How to Pluck a Chicken

If you are raising chickens for meat, you're getting your chickens more humanely and in a more sustainable way than you would if you simply bought it from the grocery store.

However, you'll need some basic skills when the time comes to kill and butcher your chickens. One important skill that many people lack is plucking a chicken. If you do it wrong, this task can be unpleasant and inefficient.

However, if you know how to do it right, plucking a chicken can be fast an easy. Here's a quick guide on how to pluck a chicken.

The traditional way to pluck a chicken involves plunging it into boiling water before you begin plucking.

Get a large pan (big enough for the whole chicken) and fill it with water. Bring it to a boil, then take it outside, or boil the water over a propane stove outdoors.

Put on thick rubber gloves and hold the dead chicken by the feet. Immerse it in the hot water. Use a wooden spoon or stick to keep the chicken from floating to the top. Older chickens may have to be soaked for a little longer.

Once the chicken's feathers are soaked thoroughly, remove the chicken from the water. Don't leave it in too long - five seconds to a half minute is usually enough.

After all, you don't want to cook the chicken. Then, grab a handful of feathers and begin pulling them out.

Plucking can take anywhere from five minutes to a half hour, depending on how good you are at plucking. Be more careful when plucking young chickens, as their skin may tear.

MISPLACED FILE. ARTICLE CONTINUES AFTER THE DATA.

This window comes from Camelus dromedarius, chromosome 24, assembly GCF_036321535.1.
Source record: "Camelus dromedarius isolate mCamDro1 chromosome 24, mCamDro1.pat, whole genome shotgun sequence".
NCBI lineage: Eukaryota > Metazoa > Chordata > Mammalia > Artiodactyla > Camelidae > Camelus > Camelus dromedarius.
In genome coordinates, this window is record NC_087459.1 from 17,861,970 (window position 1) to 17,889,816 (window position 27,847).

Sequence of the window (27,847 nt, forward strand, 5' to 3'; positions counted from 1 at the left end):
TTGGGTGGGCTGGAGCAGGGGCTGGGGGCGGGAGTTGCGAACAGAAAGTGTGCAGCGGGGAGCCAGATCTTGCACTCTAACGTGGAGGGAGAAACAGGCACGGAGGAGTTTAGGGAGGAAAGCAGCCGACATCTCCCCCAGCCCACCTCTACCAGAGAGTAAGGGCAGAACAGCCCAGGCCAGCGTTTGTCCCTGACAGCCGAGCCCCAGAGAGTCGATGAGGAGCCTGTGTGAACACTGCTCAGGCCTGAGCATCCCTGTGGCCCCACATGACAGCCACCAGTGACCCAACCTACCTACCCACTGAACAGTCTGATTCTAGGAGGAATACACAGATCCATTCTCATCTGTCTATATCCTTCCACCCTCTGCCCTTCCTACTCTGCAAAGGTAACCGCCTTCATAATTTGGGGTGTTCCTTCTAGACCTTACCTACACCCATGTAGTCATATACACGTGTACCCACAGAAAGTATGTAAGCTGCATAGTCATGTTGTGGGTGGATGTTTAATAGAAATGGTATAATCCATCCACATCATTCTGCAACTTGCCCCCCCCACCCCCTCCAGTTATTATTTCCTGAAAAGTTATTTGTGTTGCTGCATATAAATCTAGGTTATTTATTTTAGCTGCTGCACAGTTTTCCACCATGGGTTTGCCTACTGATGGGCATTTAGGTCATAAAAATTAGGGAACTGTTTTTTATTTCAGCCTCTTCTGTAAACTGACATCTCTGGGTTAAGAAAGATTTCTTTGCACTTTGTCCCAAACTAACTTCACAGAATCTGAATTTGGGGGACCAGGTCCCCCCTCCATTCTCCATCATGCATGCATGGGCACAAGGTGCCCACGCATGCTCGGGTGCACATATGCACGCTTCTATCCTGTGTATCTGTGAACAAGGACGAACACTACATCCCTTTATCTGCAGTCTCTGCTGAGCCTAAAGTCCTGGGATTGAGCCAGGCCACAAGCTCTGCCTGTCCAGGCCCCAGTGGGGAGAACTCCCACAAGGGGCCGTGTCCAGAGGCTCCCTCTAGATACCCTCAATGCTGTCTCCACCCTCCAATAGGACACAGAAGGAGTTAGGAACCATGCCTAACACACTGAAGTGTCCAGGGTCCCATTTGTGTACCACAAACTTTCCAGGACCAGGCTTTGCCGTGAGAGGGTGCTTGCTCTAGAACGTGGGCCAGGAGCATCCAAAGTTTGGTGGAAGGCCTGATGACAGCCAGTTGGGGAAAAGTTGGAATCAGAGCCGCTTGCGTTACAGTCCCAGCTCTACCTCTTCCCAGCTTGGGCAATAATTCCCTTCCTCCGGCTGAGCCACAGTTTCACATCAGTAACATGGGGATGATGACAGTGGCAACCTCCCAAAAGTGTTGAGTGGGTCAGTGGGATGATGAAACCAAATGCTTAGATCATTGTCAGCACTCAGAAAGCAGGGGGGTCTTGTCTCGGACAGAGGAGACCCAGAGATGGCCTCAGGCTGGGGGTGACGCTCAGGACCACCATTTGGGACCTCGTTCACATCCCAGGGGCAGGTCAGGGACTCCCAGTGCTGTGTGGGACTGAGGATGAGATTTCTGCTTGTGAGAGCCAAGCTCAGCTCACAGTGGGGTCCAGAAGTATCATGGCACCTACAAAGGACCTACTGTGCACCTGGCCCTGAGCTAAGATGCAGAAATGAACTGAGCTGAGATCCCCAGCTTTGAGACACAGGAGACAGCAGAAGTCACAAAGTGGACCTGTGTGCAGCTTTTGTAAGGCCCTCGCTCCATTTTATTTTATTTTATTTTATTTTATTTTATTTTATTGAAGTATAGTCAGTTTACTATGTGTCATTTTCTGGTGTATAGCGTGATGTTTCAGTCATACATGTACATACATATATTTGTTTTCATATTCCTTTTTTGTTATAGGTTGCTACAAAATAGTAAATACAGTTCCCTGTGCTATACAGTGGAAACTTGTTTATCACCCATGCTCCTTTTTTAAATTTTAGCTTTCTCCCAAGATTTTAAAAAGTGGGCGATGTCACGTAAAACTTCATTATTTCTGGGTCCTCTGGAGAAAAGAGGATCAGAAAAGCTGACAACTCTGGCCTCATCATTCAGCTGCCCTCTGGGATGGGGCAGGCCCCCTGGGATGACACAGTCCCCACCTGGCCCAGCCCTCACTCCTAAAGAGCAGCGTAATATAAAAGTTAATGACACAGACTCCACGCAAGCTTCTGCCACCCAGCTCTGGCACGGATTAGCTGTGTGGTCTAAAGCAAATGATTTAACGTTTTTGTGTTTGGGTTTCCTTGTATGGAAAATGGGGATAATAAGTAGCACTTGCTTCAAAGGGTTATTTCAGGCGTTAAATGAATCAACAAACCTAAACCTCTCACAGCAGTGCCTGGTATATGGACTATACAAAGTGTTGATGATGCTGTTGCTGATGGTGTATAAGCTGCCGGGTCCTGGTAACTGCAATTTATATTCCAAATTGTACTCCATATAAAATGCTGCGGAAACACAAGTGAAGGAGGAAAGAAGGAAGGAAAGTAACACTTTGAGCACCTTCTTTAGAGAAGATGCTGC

If pulling out feathers becomes difficult, consider soaking the chicken in hot water again. Wear rubber gloves to keep your hands from getting sore while you pluck your chicken.

There's a pretty good chance those first few chickens will be hard to pluck. The good news is that it doesn't make them inedible.

You'll get the hang of it after you pluck a few. The faster you work, the easier the feathers will come out, because the skin will still be loose. Of course, the more pinfeathers there are, the harder this will be. Once all the feathers and pinfeathers are out, there will still be some light "hairy" feathers on the chicken. These should be scalded off over an open flame. A gas flame or even a barbecue lighter will do the trick. Then you're done plucking a chicken, and it's time to move on to butchering.

Return From Pluck a Chicken to Raising Meat Chickens

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